Our first tutorial is all about products - the things you make to sell to your customers. If you have connected a sales channel, you'll notice that most of the work has been done for you, however it's still a good idea to be aware of how products fit into the system so you can adapt them to match the way you want to track your stock.
Materials are the raw ingredients that you use up in order to create your products. Materials by themselves don't really do much other than hold basic information about prices and stock levels, but when you add them to recipes and use them in manufactures this is where the magic happens: you'll instantly start to see exactly how much you use and thus exactly how much your products cost you to make.
Once you have the idea of products and materials, the next step is to understand how stock is managed and calculated in Craftybase - this is done via a concept called Adjustments.
Recipes are essentially saved lists of the materials and amounts you use to produce your handmade products. Although not essential, they can be a real timesaver if you create the same products again and again (if you make mainly custom pieces, you might like to skip this one for now and go on to the Manufactures tutorial)
Manufactures record the creation of your products and increase your project stock on hand while calculating the numbers you need for your COGS. The materials you have used to produce your product will be from the recipe you created yesterday - this will automatically decrease your material stock by the amounts you have used and calculate your exact cost of production.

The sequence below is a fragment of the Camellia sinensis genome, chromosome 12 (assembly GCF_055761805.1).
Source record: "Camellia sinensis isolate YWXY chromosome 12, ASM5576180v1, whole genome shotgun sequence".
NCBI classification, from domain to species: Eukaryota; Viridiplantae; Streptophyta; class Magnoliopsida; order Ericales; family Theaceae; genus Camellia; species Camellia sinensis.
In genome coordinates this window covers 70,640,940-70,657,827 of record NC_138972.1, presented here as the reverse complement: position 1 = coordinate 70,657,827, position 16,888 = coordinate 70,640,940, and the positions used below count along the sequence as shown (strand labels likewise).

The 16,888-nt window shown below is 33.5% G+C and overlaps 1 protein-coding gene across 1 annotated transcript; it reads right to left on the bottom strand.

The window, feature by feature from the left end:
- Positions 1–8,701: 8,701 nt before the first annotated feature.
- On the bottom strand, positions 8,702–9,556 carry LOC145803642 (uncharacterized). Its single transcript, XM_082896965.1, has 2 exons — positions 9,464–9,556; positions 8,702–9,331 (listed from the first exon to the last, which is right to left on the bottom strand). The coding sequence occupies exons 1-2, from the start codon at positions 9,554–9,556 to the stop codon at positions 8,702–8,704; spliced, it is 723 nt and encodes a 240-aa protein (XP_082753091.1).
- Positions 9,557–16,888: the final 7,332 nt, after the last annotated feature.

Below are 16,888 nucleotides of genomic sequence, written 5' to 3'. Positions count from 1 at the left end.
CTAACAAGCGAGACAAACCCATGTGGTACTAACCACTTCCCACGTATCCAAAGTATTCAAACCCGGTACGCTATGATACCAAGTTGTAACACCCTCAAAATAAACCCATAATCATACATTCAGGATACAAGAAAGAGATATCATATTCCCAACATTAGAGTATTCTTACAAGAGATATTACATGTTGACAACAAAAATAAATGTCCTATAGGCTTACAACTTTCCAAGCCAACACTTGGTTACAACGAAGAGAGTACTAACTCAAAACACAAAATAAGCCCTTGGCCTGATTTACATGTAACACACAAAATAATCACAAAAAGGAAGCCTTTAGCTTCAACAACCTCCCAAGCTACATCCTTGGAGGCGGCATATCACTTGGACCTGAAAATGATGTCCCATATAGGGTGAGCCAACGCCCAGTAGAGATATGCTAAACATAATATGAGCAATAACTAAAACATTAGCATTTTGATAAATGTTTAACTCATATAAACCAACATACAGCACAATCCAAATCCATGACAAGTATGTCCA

Material expenses in Craftybase are just like regular expenses in traditional accounting programs but with a twist: they allow you to link directly to the material you have just purchased. In doing so, you can track your expenses, increase your material stock on hand AND recalculate actual rolling average unit prices all at the same time (imagine trying to do all that in Excel!)
Let's now track your product sales! An order is a group of products you sell to a customer on a specific date. Once an order has been added for a project or variation, your available stock on hand is decreased automatically by the order quantity. Orders can be manually entered, or imported via your connected sales channels (or a combination of both if you wish).
Want to know how to track minor differences in products like sizes and colours without creating a whole lot of projects? The answer is variations! Craftybase supports manual creation and importing from several different sales channel sources, we explain how all works in this tutorial.
Components can be really useful for situations where a in process material is created as a batch before being used up between a number of products. A Component is a special type of Project that when manufactured, increases stock of a material rather than stock of a product for sale.
If you sell via consignees, you'll be wanting to track your stock accurately while out at your external locations. Our tutorial will guide you through how to handle consignment via Craftybase using Locations and Transfers.
Stocktaking is essentially the act of physically counting your material and product stock. In doing this regularily, you'll be able to see your exact stock on hand and identify any issues with your production processes.
Learn how our compliance features allow you to track your products from purchase of material through to sale.
Tracking products sold as sets requires a specific structure in Craftybase. Our tutorial covers structuring your products for these situations along with some tips on how to automate this process.
This tutorial shows you how the pricing guidance is calculated and how to configure both your pricing tiers and price points.